Laws: what are alternatives

I am in the state of Virginia where recently there was a short lived controversy of a proposed new act to repeal laws involving abortion up to (and including) the date of birth.

I initially approved of the proposed change, but my reason was that I didn’t think the law was necessary.  I would prefer that we do what we can to discourage the practice of late term abortion (if not all abortion): there is humanity in the unborn child that deserves some protection.   However, I am increasingly dissatisfied with the idea that laws with penalties is the best to discourage some undesired behavior.  Too often, we act as if laws are the only way to discourage such behavior.   Given the tools we have available today, there should be other ways to achieve the goal rather than threatening criminal prosecution with the result of penalties of incarceration or fines.

In the case of late term abortions, it seems to be a relatively infrequent occurrence as most abortions will be performed much earlier, as being easier and quickly relieves the distress of the pregnant.   Nonetheless, I realize late term abortions are frequent enough to be a concern, and perhaps too frequent to be fully justified (if it can be justified at all) as a relief to the health of the mother.   Even granting that, it seems to me that even with the law in place, most illegal abortions are not prosecuted, and the few that do rarely result in convictions.   For the woman involved, the conditions involved will often encourage leniency by either the prosecutor or the jury.   For the physician involved, there is a deference to his judgement in any particular case: a prosecution of a doctor would have to show a long lasting and recurring pattern of behavior that would remove any doubt that he is acting criminally.   In either case, the prosecution and penalization for such crimes would be so rare as to suggest selective prosecution for public opinion gain against some defendant whose criminality will be exaggerated in service of that show trial.

Criminalizing late term abortions have not eliminated the practice and the law breakers are rarely prosecuted and convicted.  In this context, I find some appeal to getting rid of the law.   I support the concept of society strongly discouraging abortion and providing consultation and support with a bias toward delivering a healthy child.

Given the tools available to this modern society, we should have better ways to accomplish this discouragement.   One such tool is the Internet with easy access to information about the development of the child as well as the very detailed descriptions of the abortion process.   The decline in rate of abortions provides at least some reason to suspect that these tools are effective.

Criminal laws may be working against our goals.  We may see even fewer late term abortions if we decriminalize it.   Getting this topic out of legal and political debates will further privatize the individual considerations of alternatives: their decision will no longer have political implications.

I am sympathetic to Governor Northam’s early support for the repeal act.  In hindsight, he could have approached his support differently, although I don’t really fault him for his defense of his support.   An alternative defense could have been that the law was unnecessary and was in fact counter productive by politicizing a difficult period for the woman considering her choices.   With the law in place, we are not really going to be prosecuting most of the late term abortions, and we are very unlikely to convict and penalize either the woman or the doctor.   Since the original introduction of such laws, we have as a society acquired more effective ways to discourage the practice, and to encourage women to continue their pregnancy.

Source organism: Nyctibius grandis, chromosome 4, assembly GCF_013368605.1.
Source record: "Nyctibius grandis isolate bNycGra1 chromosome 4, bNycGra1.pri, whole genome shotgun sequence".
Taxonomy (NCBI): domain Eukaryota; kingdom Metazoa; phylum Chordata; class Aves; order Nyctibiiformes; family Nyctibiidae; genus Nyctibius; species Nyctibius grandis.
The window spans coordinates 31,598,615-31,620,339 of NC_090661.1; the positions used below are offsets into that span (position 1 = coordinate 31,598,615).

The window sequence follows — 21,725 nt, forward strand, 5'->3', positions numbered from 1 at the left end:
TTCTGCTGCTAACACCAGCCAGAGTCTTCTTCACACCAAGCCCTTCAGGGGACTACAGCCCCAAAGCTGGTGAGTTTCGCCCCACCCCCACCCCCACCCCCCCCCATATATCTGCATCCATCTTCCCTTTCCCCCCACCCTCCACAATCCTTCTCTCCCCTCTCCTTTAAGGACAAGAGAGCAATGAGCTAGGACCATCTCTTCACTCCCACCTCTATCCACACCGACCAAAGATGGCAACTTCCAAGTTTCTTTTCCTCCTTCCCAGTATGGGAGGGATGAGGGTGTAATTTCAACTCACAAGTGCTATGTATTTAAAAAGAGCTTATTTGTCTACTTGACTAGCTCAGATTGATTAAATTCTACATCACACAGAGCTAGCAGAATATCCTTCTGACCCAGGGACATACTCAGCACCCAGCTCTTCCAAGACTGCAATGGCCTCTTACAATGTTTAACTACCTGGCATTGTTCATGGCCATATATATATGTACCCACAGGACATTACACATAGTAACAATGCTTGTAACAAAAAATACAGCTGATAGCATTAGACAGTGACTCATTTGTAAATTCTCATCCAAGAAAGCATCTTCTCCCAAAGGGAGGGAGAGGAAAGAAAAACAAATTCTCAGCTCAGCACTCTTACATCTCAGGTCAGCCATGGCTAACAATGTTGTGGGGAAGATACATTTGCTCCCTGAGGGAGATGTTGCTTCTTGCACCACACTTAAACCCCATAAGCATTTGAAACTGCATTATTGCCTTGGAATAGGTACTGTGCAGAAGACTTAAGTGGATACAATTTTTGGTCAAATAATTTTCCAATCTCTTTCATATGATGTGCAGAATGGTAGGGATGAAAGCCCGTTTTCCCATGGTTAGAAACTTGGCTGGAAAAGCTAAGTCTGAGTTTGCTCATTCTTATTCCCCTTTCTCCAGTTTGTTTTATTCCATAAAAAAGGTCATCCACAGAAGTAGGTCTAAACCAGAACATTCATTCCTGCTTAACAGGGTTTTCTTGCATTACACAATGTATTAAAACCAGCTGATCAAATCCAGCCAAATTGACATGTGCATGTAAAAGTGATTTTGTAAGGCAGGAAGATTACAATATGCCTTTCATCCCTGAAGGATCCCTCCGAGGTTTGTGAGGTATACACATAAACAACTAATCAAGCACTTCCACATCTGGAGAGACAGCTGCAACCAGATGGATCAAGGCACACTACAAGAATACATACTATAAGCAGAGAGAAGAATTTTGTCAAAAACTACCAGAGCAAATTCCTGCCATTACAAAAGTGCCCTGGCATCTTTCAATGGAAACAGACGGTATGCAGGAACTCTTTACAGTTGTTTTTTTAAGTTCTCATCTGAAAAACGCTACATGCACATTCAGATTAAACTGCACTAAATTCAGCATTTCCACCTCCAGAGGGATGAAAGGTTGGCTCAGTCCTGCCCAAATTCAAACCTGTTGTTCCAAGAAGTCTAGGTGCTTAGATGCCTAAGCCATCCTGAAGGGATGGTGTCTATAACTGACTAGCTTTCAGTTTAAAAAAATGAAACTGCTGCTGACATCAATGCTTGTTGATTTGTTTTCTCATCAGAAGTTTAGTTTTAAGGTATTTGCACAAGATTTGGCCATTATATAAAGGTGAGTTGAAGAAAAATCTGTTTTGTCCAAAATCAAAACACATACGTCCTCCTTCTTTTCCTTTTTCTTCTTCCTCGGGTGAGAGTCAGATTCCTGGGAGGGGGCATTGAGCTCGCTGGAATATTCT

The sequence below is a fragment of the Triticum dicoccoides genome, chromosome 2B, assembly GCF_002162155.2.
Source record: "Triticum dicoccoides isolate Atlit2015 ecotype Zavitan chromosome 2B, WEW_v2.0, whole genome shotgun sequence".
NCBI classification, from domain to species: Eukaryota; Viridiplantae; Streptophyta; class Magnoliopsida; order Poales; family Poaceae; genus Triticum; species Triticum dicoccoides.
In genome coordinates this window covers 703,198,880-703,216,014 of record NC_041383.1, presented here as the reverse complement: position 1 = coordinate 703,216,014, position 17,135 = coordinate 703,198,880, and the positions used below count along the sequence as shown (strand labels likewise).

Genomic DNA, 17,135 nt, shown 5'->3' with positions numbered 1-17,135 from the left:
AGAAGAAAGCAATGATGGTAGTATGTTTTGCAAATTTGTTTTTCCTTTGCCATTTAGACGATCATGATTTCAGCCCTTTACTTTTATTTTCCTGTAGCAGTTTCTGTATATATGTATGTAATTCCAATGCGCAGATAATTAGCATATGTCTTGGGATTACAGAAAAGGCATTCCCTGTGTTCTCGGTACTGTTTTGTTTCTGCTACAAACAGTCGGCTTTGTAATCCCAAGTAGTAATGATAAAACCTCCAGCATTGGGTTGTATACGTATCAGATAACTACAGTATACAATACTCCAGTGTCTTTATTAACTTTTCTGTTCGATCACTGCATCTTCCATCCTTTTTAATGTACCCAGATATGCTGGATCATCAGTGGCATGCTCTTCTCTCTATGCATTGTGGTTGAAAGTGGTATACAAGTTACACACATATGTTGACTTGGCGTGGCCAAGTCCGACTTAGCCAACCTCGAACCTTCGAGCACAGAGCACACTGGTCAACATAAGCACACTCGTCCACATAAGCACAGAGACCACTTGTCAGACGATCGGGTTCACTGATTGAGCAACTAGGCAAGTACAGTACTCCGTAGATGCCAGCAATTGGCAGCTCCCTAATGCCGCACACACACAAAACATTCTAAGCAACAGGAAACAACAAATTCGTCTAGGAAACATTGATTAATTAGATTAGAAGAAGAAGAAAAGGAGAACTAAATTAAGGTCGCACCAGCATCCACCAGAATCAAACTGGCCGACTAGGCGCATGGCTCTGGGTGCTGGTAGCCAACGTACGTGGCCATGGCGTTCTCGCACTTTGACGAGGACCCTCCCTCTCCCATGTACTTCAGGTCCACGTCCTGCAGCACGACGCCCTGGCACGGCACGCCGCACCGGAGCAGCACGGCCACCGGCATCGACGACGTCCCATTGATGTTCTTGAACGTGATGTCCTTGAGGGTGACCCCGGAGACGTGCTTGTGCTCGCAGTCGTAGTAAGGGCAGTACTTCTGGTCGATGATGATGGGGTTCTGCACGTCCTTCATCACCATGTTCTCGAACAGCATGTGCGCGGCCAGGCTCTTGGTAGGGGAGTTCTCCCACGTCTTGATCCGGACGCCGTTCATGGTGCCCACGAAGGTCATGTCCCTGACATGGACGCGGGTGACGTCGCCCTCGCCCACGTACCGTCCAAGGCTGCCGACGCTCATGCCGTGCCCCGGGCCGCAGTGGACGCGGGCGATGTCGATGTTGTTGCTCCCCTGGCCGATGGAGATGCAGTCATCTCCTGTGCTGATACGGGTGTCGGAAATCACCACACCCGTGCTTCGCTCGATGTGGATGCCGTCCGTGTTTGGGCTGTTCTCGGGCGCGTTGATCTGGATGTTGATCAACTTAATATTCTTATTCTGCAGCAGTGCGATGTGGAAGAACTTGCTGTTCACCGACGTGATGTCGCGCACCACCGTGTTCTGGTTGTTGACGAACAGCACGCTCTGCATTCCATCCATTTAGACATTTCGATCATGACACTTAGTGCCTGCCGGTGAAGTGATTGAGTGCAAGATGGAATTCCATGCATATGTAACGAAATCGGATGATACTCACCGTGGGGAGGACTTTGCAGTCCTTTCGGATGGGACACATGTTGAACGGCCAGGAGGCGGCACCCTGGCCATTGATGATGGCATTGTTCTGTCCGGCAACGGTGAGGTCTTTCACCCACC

The case of abortion is just an example of my broader concern about neglecting modern options to things we previously addressed through criminal codes.   In particular, the modern availability of information, and in particular the technology permitting rapid delivery of information to individuals, offers an alternative method to influence the population.

Laws were very useful in the past as a simple way to inform the population.   The detailed information accessible only to a few people were condensed into simple laws of what is disallowed.   Reducing complex topics to a simple prohibition of certain behaviors is an effective way to communicate some preference to a population that is illiterate or that lacks the resources to access the supporting information.   However, in my eyes, the reduction of a complex topic into a simple prohibition seems to be a very coarse over-simplification, and such over-simplification runs the real risk of unintended adverse consequences.

Today, the general population has access to technology that can connect them to relevant information that is both detailed and yet delivered in a manner that is easy to comprehend: through videos, animated or interactive graphics, or clear narration.   Accessing the relevant information, people can conclude on their own the best option, and very often that individual decision will be consistent with society’s consensus view on the topic.

I question the necessity of the majority of the laws and regulations that govern us as individuals or as collectives.   The intentions of the laws may be laudable, but laws are not the only instrument we have available to realize our goals.   Modern information instruments have some effectiveness, and their effectiveness may be enhanced in the absence of legal prohibitions or mandates.

The advances of the past couple decades have greatly empowered people to access information.  The modern methods of presenting detailed information encourage people to seek out the relevant information to their conditions.   We are approaching a time where these modern technologies can replace the primary goals for the archaic notion of laws of prohibitions and mandates.

In many areas, I think we are already there.

Consider the times when many of our laws were first enacted.  At that time, what other method did government have to convey to people the best way to act given knowledge available at time?   In most cases, at the time it was impractical to inform the general population of the information that backed up the case to support the law’s commandments.   The best way to communicate the information would have been to communicate simple commandments.